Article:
MJK: Well I just bought a lot more land, so I can actually expand. But what I am doing is dropping more fruit, concentrating things more, taking the nod from some of the finest wineries in the world. That way I bring it down to reasonable amounts of fruit, so the concentration is there. We don’t cut any corners, it works well with our weather. I can actually pick the fruit before the monsoons annihilate us. All these things fall hand in hand. What I am doing is developing those two brands, Caduceus Cellars, and Merkin. Merkin is the one that I am kind of developing someday for my retirement plan. We have a Pizza Truck that is Merkin, a Gelato truck that is Merkin. I am doing a branding thing with Merkin in general. Merkin will be something that if someone comes along and sees the vision and wants to take it global, I will say yes. Caduceus will ALWAYS be my baby. What will happen with Caduceus is that if I sell Merkin some day in ten years, that space will get taken up by Caduceus. I’ll plant more fruit for Caduceus. Right now I’m pretty much tapped out at 10,000 cases I think, and that is using every single inch and corner of my land.
ER: With that kind of limit, aren’t you a bit hamstrung as far as financial growth as well?
MJK: Yes, but we are ok with it. I’ve got the music, financially we are fine.
ER: Is it fair for me to say this is your absolute passion project? That being a winemaker is really what you want to be?
ER: The three bands will go until you don’t want to do it anymore…
MJK: If I don’t have a voice and I can no longer sing then there will be no more bands. As long as I can sing, there will be bands.
ER: And as long as you can stand, there will be wine?
ER: Switching gears for a minute. We are about the same age, both served in the military, what did you get from your time in the Army?
MJK: The Army, as an only child, taught me how to get along with people I wasn’t sure I was going to like. It taught me racism and it also taught me not racism. I taught me that it doesn’t matter who they are, there is this thing we have to get done, and can you do it? Are you capable of doing it? I know on the street we’d never speak to each other, but x@#&, all that, are you here to help me get this thing done?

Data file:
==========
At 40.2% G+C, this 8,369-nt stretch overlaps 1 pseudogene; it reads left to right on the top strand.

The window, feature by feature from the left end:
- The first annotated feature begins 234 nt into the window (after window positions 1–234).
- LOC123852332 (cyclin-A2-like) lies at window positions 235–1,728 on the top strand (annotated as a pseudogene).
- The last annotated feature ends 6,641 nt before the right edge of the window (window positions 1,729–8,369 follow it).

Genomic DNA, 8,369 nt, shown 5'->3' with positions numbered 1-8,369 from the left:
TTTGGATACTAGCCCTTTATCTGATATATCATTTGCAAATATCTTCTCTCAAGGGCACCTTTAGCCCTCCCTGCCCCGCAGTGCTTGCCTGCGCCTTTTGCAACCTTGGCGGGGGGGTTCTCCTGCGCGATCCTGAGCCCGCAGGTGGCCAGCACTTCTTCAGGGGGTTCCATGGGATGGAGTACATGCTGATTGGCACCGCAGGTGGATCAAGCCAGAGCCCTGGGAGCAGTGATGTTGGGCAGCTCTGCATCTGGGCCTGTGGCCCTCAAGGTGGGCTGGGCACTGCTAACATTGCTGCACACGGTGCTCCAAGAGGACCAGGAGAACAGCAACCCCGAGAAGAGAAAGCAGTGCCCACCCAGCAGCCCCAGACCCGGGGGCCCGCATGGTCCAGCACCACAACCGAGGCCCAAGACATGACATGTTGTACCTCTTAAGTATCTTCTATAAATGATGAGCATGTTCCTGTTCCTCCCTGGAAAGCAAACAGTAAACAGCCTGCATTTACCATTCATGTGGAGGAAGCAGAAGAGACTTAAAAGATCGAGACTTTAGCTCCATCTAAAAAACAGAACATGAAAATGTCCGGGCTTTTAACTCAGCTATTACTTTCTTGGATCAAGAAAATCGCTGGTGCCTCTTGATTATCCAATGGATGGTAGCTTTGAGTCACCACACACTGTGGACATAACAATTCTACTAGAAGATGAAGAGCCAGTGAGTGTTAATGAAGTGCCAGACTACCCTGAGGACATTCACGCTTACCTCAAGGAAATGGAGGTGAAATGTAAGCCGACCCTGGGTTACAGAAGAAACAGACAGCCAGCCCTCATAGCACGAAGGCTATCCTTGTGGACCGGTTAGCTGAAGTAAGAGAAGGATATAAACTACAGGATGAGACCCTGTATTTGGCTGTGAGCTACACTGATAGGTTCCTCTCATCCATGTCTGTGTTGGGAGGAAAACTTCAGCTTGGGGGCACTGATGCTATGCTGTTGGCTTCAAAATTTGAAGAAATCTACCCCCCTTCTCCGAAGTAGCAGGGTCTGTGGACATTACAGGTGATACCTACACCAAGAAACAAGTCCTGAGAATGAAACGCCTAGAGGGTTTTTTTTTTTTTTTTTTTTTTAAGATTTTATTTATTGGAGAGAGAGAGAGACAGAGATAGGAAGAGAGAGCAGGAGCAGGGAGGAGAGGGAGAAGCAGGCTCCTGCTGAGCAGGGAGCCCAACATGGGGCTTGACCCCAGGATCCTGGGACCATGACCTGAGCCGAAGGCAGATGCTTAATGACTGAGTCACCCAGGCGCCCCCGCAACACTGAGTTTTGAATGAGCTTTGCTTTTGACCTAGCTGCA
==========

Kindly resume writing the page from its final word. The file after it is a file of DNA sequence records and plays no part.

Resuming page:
ER: Ok back to wine. What is your newest or next release going to be?
MJK: In a couple of weeks we are releasing 2015 Nagual del Judith Nebbiolo
ER: OK, the last question, I have to catch my flight at 9:30.
It’s been 14 years since you started in on this, where do you see yourself in 14 years?
MJK: 14 years from now I see me not necessarily pulling out vines and replanting, but if I have expanded anything on the vineyards, I see me narrowing it down to 2 or 3 varietals that are going to do best and best express this area. I will still continue to do the crazy stuff that is all over the map because our wine club loves it. But I have a feeling that we’ll be able to really truly look back now and see in hindsight what I have done the last 14 years, that will help me know where this is going for the next 140 years.
ER: Thank you very much for the incredible dinner and sharing your journey with me.
My final thoughts:
That 30-minute interview turned into an amazing 8-course dinner, complete with a full selection of wines from Caduceus & Merkin that lasted 3 hours!
I missed a flight for the first time in my life.
In all my years of writing about anything and anyone I wanted, I had the absolute best experience of my writing adventures, having an all over the map conversation with Maynard James Keenan.
I wish I could share with you a lot of the other things we chatted about, but maybe another time. There is so much more story to tell.
Looking squarely at the prospect of spending the night in LAX, I demanded my Lyft driver race to get me to the airport.
That day must really have been my lucky day. I got the last seat on the Stripper Express Southwest Airlines flight back to Vegas!
Oh, and I scored an invite to see Maynard in his other job, as a musician in a few weeks when A Perfect Circle stops in Las Vegas.
Yep, today was a good day!
I almost forgot about that top-secret tip regarding the new Tool album!
Sorry, I got nothing. You should have known better than to think that was going to happen! LOL
Hope you enjoyed the article.
For the best experience with Caduceus and Merkin, take a trip to Jerome Arizona and visit the Tasting Rooms and Osteria.
You never know who you just might run into.
If you can’t make it to Jerome, please visit https://caduceus.org/ and join their wine club.